Astragalomancy, also known as astragyromancy, is a form of divination that uses dice especially marked with letters and numbers.
Originally, as with dice games, the "dice" were quadruped knucklebones or other small bones. Marked astragali of sheep and goats are common at Mediterranean and Near Eastern archaeological sites, particularly at funeral and religious locations. For example, marked astragali have been found near the altar of Aphrodite Ourania in Athens, Greece suggesting astragalomancy was performed near the altar after about 500 BC.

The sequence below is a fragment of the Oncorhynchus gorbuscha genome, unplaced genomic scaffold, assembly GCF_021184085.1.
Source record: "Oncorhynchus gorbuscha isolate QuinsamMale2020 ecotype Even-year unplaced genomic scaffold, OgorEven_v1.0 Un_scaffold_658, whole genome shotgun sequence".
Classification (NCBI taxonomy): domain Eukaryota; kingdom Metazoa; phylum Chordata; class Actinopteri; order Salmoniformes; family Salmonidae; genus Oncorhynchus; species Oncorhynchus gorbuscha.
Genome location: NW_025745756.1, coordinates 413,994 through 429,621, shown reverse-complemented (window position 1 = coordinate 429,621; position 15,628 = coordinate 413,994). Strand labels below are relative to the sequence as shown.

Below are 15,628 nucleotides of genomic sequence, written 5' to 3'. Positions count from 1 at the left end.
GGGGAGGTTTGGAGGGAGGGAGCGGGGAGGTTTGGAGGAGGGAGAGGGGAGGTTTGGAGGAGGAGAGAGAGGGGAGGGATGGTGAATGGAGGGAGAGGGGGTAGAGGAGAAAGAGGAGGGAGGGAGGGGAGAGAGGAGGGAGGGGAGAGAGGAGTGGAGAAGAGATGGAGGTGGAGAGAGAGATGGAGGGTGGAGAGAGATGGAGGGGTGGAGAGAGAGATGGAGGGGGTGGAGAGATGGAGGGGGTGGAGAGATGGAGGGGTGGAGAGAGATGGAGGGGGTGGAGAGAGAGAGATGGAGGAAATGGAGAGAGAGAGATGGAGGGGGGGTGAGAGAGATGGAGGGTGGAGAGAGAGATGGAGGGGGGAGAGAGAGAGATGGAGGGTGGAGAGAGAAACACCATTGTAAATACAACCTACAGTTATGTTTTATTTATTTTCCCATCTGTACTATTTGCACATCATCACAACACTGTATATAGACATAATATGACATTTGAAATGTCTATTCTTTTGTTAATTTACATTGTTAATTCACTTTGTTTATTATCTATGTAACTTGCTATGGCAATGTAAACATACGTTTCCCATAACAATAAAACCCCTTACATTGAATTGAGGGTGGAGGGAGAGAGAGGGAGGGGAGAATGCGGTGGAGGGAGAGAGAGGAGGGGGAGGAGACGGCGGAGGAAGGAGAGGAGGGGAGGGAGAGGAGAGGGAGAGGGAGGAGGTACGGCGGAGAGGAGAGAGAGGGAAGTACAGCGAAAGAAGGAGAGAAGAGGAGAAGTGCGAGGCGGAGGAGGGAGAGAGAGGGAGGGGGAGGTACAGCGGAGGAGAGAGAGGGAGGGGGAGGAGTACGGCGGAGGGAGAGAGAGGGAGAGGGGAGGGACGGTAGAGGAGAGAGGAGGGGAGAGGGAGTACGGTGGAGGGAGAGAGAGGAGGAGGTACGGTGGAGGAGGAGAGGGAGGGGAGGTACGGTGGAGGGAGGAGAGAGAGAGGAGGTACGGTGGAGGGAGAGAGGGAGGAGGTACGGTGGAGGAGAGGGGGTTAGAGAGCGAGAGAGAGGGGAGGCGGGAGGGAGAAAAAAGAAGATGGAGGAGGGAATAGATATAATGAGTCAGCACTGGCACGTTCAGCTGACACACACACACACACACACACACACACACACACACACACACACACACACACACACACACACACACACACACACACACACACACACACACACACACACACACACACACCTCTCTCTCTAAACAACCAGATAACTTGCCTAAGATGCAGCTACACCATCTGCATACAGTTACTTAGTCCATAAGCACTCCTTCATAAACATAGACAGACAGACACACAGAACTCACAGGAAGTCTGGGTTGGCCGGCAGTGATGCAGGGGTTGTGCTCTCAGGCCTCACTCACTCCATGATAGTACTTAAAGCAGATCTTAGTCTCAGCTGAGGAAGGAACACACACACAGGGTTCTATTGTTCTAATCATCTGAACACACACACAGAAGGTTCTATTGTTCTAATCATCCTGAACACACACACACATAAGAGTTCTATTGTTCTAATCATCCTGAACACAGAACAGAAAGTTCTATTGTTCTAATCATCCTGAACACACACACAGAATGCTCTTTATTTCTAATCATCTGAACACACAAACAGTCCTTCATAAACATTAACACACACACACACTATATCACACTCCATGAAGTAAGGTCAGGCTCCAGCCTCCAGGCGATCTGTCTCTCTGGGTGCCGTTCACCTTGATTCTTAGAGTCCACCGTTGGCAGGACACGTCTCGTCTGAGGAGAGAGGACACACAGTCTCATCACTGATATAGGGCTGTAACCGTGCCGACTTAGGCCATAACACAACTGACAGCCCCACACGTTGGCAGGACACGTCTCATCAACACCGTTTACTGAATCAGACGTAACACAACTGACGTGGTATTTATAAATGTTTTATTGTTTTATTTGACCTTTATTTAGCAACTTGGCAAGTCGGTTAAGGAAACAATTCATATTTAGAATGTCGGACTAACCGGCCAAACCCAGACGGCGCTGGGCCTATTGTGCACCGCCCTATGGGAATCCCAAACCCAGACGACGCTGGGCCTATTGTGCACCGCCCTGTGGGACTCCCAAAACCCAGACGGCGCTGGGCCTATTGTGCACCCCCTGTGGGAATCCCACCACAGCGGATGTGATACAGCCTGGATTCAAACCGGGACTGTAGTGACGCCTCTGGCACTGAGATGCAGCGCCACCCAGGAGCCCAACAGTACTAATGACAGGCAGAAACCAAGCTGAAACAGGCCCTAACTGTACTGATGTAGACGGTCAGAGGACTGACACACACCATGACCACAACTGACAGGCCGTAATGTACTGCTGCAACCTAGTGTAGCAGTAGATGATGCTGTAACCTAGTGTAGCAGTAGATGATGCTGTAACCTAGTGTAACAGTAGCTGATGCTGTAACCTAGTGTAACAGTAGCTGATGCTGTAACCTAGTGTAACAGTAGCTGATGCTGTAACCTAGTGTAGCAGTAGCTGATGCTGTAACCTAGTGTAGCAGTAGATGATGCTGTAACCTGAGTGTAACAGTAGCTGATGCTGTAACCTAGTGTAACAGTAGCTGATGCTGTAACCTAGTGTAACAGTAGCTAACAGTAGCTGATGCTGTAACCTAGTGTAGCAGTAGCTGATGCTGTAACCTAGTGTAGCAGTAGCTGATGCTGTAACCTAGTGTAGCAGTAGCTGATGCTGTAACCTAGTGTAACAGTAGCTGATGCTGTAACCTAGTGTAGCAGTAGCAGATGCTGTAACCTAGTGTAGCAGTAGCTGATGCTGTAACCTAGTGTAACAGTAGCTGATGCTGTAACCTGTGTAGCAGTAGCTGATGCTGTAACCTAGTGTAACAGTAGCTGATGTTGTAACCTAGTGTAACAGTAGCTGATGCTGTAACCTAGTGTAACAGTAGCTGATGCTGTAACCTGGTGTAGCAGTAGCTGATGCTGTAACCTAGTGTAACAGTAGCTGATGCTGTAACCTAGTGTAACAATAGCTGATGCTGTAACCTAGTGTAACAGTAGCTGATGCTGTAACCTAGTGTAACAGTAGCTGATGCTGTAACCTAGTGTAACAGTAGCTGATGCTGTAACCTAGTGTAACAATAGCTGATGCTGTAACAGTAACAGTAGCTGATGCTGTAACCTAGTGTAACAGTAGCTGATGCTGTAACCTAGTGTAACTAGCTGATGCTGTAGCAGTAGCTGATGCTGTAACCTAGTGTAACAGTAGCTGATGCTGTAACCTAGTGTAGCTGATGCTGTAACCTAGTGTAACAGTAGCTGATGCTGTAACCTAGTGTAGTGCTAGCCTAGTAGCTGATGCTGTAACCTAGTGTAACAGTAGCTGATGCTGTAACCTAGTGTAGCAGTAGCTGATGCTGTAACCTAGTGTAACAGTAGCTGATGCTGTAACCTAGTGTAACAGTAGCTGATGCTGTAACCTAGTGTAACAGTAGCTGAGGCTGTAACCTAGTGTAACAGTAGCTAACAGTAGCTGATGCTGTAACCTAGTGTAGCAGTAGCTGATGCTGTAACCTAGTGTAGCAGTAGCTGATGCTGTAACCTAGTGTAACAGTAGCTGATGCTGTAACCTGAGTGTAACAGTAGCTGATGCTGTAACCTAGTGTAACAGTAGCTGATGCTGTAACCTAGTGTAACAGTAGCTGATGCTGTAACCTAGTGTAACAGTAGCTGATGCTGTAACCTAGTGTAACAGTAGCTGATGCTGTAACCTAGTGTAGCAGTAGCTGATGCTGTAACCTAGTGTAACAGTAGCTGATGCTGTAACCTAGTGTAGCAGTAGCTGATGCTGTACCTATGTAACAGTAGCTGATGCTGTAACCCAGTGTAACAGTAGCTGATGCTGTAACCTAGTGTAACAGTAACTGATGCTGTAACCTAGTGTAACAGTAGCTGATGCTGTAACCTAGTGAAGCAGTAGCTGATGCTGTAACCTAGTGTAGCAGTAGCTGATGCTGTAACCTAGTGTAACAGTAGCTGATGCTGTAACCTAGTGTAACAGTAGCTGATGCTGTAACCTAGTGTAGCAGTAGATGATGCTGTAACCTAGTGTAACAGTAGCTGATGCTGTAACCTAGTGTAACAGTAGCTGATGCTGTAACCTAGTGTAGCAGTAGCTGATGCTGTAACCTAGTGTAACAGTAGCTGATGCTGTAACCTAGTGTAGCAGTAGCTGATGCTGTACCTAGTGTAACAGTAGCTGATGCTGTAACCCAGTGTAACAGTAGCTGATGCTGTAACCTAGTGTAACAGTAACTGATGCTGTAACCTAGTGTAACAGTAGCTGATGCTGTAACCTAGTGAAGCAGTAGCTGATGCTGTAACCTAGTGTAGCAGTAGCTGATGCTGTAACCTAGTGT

Also known as Cleromancy, the use of contacting the divine truth with random castings of the dice, or bones, is a practice the stretches back before recorded history. The Metropolitan Museum of Art shows bone "dice" used by the Shona people of Africa. These are called Hakata. They have been in use for thousands of years, and remain extant.
The Dalai Lama is reported as using the MO (Tibetan Dice Divination) to determine a question over who to appoint to an important position. Tibetan Divination has long featured the MO, or Dice, in making every day decisions. There are books written by various Lamas on interpretations for the casting of dice.